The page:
Japan remains the world's primary market for fresh tuna for sushi and sashimi; demand in other countries is a product of Japanese influence and the creation of new markets by domestic producers looking to expand their reach. Perhaps not surprisingly, sushi's global popularity as an emblem of a sophisticated, cosmopolitan consumer class more or less coincided with a profound transformation in the international role of the Japanese fishing industry. From the 1970s onward, the expansion of 200-mile fishing limits around the world excluded foreign fleets from the prime fishing grounds of many coastal nations. And international environmental campaigns forced many countries, Japan among them, to scale back their distant water fleets. With their fishing operations curtailed and their yen for sushi still growing, Japanese had to turn to foreign suppliers.

Jumbo jets brought New England's bluefin tuna into easy reach of Tokyo, just as Japan's consumer economy -- a byproduct of the now disparaged "bubble" years -- went into hyperdrive. The sushi business boomed. During the 1980s, total Japanese imports of fresh bluefin tuna worldwide increased from 957 metric tons (531 from the United States) in 1984 to 5,235 metric tons (857 from the United States) in 1993. The average wholesale price peaked in 1990 at 4,900 yen (U.S.$34) per kilogram, bones and all, which trimmed out to approximately U.S.$33 wholesale per edible pound.

Not surprisingly, Japanese demand for prime bluefin tuna -- which yields a firm red meat, lightly marbled with veins of fat, highly prized (and priced) in Japanese cuisine -- created a gold-rush mentality on fishing grounds across the globe wherever bluefin tuna could be found. But in the early 1990s, as the U.S. bluefin industry was taking off, the Japanese economy went into a stall, then a slump, then a dive. U.S. producers suffered as their high-end export market collapsed. Fortunately for them, the North American sushi craze took up the slack. U.S. businesses may have written off Japan, but Americans' taste for sushi stuck. An industry founded exclusively on Japanese demand survived because of Americans' newly trained palates and a booming U.S. economy.


Atlantic bluefin tuna ("abt" in the trade) are a highly migratory species that ranges from the equator to Newfoundland, from Turkey to the Gulf of Mexico. Bluefin can be huge fish; the record is 1,496 pounds. In more normal ranges, 600-pound tuna, 10 feet in length, are not extraordinary, and 250- to 300-pound bluefin, six feet long, are commercial mainstays.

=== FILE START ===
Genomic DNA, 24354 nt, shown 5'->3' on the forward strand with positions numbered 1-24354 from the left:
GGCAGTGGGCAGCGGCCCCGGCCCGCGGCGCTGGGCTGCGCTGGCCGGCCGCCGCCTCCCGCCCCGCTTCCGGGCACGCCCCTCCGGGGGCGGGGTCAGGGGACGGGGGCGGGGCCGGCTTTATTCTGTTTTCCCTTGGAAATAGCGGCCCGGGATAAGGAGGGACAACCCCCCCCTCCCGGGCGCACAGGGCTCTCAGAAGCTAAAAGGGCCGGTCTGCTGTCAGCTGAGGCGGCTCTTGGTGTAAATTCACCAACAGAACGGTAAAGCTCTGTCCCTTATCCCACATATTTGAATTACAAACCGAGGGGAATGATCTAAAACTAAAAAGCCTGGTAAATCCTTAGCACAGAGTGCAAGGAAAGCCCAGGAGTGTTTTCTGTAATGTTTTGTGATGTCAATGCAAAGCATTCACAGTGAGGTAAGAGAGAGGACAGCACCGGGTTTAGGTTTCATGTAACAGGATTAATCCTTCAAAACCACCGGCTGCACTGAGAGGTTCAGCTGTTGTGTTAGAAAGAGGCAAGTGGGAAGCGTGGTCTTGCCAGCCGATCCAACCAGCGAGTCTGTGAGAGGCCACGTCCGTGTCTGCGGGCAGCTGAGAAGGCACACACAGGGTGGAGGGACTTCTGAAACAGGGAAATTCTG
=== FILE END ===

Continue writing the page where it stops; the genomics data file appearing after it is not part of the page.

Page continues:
Before bluefin became a commercial species in New England, before Japanese buyers discovered the stock, before the 747, bluefin were primarily sports fish, caught with fighting tackle by trophy hunters out of harbors like Montauk, Hyannis, and Kennebunkport. Commercial fishers, if they caught bluefin at all, sold them for cat food when they could and trucked them to town dumps when they couldn't. Japanese buyers changed all of that. Since the 1970s, commercial Atlantic bluefin tuna fisheries have been almost exclusively focused on Japanese markets like Tsukiji.

In New England waters, most bluefin are taken one fish at a time, by rod and reel, by hand line, or by harpoon -- techniques of a small-scale fisher, not of a factory fleet. On the European side of the Atlantic, the industry operates under entirely different conditions. Rather than rod and reel or harpooning, the typical gear is industrial -- the purse seiner (a fishing vessel closing a large net around a school of fish) or the long line (which catches fish on baited hooks strung along lines played out for many miles behind a swift vessel). The techniques may differ from boat to boat and from country to country, but these fishers are all angling for a share of the same Tsukiji yen -- and in many cases, some biologists argue, a share of the same tuna stock. Fishing communities often think of themselves as close-knit and proudly parochial; but the sudden globalization of this industry has brought fishers into contact -- and often into conflict -- with customers, governments, regulators, and environmentalists around the world.